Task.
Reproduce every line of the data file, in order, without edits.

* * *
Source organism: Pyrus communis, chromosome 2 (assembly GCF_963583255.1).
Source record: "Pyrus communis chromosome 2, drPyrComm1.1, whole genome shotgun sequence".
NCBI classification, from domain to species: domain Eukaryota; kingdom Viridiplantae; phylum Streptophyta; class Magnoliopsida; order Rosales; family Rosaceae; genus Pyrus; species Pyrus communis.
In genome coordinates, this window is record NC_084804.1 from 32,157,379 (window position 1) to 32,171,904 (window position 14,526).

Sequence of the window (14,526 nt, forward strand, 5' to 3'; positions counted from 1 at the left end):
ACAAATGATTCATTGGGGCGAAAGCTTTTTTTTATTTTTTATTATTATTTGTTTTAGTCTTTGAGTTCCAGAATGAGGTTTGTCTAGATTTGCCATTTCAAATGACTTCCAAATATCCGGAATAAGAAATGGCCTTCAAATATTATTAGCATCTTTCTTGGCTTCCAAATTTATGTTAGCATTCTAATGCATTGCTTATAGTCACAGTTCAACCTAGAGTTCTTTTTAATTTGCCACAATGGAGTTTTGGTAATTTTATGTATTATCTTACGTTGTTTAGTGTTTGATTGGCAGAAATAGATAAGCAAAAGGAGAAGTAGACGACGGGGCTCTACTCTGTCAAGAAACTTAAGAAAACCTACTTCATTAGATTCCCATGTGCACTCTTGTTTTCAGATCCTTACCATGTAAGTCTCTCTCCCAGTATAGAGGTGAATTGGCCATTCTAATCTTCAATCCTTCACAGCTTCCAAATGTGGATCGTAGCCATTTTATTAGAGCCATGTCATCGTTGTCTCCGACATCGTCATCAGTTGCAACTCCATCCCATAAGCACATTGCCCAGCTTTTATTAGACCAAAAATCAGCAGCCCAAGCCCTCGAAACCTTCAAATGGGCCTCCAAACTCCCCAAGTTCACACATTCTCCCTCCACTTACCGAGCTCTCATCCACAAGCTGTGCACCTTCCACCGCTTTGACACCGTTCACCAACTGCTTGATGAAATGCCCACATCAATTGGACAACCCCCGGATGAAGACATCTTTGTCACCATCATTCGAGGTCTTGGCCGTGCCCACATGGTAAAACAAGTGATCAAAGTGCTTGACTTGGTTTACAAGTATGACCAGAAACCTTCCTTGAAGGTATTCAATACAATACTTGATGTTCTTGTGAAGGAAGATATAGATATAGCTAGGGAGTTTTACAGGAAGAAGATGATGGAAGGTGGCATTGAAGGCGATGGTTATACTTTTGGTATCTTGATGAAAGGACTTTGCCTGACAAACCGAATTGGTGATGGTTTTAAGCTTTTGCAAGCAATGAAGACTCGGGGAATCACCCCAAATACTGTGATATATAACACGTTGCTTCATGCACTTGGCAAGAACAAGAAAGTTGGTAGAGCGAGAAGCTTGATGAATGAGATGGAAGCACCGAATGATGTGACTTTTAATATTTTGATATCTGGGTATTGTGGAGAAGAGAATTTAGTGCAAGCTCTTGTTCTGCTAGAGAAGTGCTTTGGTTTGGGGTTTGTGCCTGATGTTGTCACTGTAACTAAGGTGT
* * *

Source organism: Pyrus communis, chromosome 2 (assembly GCF_963583255.1).
Source record: "Pyrus communis chromosome 2, drPyrComm1.1, whole genome shotgun sequence".
NCBI classification, from domain to species: domain Eukaryota; kingdom Viridiplantae; phylum Streptophyta; class Magnoliopsida; order Rosales; family Rosaceae; genus Pyrus; species Pyrus communis.
In genome coordinates, this window is record NC_084804.1 from 32,157,379 (window position 1) to 32,171,904 (window position 14,526).

Sequence of the window (14,526 nt, forward strand, 5' to 3'; positions counted from 1 at the left end):
ACAAATGATTCATTGGGGCGAAAGCTTTTTTTTATTTTTTATTATTATTTGTTTTAGTCTTTGAGTTCCAGAATGAGGTTTGTCTAGATTTGCCATTTCAAATGACTTCCAAATATCCGGAATAAGAAATGGCCTTCAAATATTATTAGCATCTTTCTTGGCTTCCAAATTTATGTTAGCATTCTAATGCATTGCTTATAGTCACAGTTCAACCTAGAGTTCTTTTTAATTTGCCACAATGGAGTTTTGGTAATTTTATGTATTATCTTACGTTGTTTAGTGTTTGATTGGCAGAAATAGATAAGCAAAAGGAGAAGTAGACGACGGGGCTCTACTCTGTCAAGAAACTTAAGAAAACCTACTTCATTAGATTCCCATGTGCACTCTTGTTTTCAGATCCTTACCATGTAAGTCTCTCTCCCAGTATAGAGGTGAATTGGCCATTCTAATCTTCAATCCTTCACAGCTTCCAAATGTGGATCGTAGCCATTTTATTAGAGCCATGTCATCGTTGTCTCCGACATCGTCATCAGTTGCAACTCCATCCCATAAGCACATTGCCCAGCTTTTATTAGACCAAAAATCAGCAGCCCAAGCCCTCGAAACCTTCAAATGGGCCTCCAAACTCCCCAAGTTCACACATTCTCCCTCCACTTACCGAGCTCTCATCCACAAGCTGTGCACCTTCCACCGCTTTGACACCGTTCACCAACTGCTTGATGAAATGCCCACATCAATTGGACAACCCCCGGATGAAGACATCTTTGTCACCATCATTCGAGGTCTTGGCCGTGCCCACATGGTAAAACAAGTGATCAAAGTGCTTGACTTGGTTTACAAGTATGACCAGAAACCTTCCTTGAAGGTATTCAATACAATACTTGATGTTCTTGTGAAGGAAGATATAGATATAGCTAGGGAGTTTTACAGGAAGAAGATGATGGAAGGTGGCATTGAAGGCGATGGTTATACTTTTGGTATCTTGATGAAAGGACTTTGCCTGACAAACCGAATTGGTGATGGTTTTAAGCTTTTGCAAGCAATGAAGACTCGGGGAATCACCCCAAATACTGTGATATATAACACGTTGCTTCATGCACTTGGCAAGAACAAGAAAGTTGGTAGAGCGAGAAGCTTGATGAATGAGATGGAAGCACCGAATGATGTGACTTTTAATATTTTGATATCTGGGTATTGTGGAGAAGAGAATTTAGTGCAAGCTCTTGTTCTGCTAGAGAAGTGCTTTGGTTTGGGGTTTGTGCCTGATGTTGTCACTGTAACTAAGGTGT